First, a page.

“Dad and I have asked him. ‘If that doesn’t work out or when that’s over, what are your thoughts? Are you going to want to come back to the farm?’ We never really get a straight answer.”
"Seems like the sky is the limit right now for him and his situation."
- Robbie Jewell
On brother Josey Jewell's future
And Bobby with the truth bomb here.
“I wouldn’t be honest if I didn’t tell you he’d come down here a lot of times kicking and screaming,” he said. “He didn’t want to do these particular chores, but he didn’t have a choice. I think it kind of sunk in as he grew older. He’s certainly worked hard at the football thing. I’ll give him credit there. Hopefully, we had something to do with it.”
Bobby hasn’t gotten a straight answer, either.
“Maybe he can do something like this for a living and not run into people for the next few years,” Bobby said. “Neither one is a given at this point.”
Robbie is a fourth generation farmer. The Jewell Century Farms is named because it started in 1876.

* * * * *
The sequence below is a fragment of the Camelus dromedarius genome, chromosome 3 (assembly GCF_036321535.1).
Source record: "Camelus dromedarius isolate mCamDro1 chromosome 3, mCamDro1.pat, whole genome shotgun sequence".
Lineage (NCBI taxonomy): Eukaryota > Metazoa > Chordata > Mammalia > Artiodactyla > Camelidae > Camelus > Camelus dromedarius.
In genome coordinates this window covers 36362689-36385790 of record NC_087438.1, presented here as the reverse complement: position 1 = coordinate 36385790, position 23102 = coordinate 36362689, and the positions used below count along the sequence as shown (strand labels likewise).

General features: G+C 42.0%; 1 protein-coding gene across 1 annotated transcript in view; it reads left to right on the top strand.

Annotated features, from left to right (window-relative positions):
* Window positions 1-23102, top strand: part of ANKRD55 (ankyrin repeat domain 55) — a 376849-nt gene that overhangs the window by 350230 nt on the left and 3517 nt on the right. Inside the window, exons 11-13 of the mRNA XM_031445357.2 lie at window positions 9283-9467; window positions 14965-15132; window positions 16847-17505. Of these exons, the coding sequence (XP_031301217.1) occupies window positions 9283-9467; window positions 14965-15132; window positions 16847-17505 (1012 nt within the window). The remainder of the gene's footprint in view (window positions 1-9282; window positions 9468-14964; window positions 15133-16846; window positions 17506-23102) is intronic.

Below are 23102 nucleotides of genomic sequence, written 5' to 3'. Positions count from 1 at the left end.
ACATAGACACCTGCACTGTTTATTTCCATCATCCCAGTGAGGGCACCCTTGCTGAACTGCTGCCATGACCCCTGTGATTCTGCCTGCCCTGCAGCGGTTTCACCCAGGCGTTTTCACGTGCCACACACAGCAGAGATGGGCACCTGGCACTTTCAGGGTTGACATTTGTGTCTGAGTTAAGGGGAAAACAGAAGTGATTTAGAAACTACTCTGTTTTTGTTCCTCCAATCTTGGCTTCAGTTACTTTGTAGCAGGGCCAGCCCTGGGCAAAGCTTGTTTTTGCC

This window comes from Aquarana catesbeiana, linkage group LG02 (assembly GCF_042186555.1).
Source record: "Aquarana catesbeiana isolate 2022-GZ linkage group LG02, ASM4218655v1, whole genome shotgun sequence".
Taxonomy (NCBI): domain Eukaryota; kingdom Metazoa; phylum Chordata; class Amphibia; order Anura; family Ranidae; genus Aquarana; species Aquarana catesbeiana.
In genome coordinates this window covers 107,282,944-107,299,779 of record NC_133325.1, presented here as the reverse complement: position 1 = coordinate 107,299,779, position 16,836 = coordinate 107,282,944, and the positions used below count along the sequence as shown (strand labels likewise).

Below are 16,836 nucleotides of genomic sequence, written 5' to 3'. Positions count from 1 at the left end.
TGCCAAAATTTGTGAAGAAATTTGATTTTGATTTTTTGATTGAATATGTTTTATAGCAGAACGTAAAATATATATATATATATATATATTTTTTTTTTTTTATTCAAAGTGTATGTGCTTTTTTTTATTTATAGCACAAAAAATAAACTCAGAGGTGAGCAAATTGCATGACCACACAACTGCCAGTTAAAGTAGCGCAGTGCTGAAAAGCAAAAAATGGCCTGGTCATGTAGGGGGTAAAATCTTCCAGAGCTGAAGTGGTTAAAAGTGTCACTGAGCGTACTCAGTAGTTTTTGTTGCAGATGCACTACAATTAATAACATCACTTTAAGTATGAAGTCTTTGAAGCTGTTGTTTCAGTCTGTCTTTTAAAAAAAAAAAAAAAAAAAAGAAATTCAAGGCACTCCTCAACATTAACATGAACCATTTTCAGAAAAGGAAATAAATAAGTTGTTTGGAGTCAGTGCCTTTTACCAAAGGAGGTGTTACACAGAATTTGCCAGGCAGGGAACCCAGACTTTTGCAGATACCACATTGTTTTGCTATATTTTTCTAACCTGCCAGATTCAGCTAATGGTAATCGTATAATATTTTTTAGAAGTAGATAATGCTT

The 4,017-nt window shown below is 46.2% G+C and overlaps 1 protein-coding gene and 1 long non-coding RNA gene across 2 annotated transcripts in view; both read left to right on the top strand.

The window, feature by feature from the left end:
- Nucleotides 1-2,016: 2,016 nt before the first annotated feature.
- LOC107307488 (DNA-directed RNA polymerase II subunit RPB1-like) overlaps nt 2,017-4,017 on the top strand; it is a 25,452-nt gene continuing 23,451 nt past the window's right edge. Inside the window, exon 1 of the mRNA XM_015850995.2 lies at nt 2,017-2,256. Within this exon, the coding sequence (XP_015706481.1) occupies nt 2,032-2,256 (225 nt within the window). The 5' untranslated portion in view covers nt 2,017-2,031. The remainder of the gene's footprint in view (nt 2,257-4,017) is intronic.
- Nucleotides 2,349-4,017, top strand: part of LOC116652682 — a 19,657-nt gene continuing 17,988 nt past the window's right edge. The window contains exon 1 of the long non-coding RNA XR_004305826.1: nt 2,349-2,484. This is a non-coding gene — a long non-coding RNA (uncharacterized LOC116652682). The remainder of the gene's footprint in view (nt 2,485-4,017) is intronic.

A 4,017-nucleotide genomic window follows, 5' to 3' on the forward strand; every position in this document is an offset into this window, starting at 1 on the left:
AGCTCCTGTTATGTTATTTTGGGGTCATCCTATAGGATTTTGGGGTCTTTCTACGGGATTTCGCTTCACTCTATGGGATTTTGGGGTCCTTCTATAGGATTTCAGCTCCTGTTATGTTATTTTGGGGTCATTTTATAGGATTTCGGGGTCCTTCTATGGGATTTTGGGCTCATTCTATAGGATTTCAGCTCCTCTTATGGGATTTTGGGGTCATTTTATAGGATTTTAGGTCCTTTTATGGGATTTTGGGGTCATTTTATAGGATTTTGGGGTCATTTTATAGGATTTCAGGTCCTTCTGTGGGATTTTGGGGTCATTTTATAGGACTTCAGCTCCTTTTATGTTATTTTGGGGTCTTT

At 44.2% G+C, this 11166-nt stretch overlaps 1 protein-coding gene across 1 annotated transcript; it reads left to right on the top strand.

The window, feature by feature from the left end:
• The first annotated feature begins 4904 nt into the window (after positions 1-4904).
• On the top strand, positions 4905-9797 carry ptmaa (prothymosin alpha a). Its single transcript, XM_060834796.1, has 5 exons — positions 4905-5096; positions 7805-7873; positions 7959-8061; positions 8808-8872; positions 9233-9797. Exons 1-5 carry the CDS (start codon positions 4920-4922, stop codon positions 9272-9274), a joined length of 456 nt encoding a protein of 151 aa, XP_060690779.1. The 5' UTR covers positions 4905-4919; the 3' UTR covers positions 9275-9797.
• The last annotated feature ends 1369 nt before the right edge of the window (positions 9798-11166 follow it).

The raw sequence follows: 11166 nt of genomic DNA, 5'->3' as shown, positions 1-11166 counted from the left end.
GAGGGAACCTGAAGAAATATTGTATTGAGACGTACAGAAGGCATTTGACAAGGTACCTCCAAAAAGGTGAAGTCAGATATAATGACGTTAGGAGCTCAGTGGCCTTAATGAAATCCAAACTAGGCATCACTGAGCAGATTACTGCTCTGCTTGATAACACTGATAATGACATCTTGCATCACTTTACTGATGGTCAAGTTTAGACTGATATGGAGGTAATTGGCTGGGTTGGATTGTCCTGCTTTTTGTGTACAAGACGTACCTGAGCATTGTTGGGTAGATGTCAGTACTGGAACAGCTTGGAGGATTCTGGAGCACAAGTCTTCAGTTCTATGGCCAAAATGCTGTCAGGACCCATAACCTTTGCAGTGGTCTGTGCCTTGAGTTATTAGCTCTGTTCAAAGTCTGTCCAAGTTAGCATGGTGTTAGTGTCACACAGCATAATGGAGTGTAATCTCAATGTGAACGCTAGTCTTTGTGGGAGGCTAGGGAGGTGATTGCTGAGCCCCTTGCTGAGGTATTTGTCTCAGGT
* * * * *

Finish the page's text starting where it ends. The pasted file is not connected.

“We definitely hope Josey will be back here someday, but that’s definitely his call,” Bobby said. “I don’t want him to feel like he has to, either.”
So, let’s ask Josey. Hey, there are a couple of farmers from Decorah who are looking for a recruit.
“That’s interesting,” he said. “I don’t know who that’s going to be.”
Oh yeah, Bobby did recall Josey’s line about working on the farm.
“I asked Josey flat out one day, ‘Hey, what do you think? Whenever you get done doing whatever you’re doing, you going to come back and help your brother and I on the farm?’” Bobby said. “Long pause. He looked me in the eye and say, ‘You know, dad. I think I’d like to find something where you work less and get paid more.’”
“I about lost it,” Bobby said. “Well, smart kid. When you find that, let me know.”
That thought still stands.
“Makes sense, doesn’t it?” Josey said.
But then Robbie’s theory is his brother will hate any sort of office job. But then Josey recalls loading turkeys on the semi.
“It’s awful,” Josey said. “That’s another reason why you don’t want to do it. You’ve got to love it. You’ve got to love everything about it if you want to do it. That’s for sure. I like some parts about farming, but not all of them.”
No pressure. No assumptions. And no straight answer.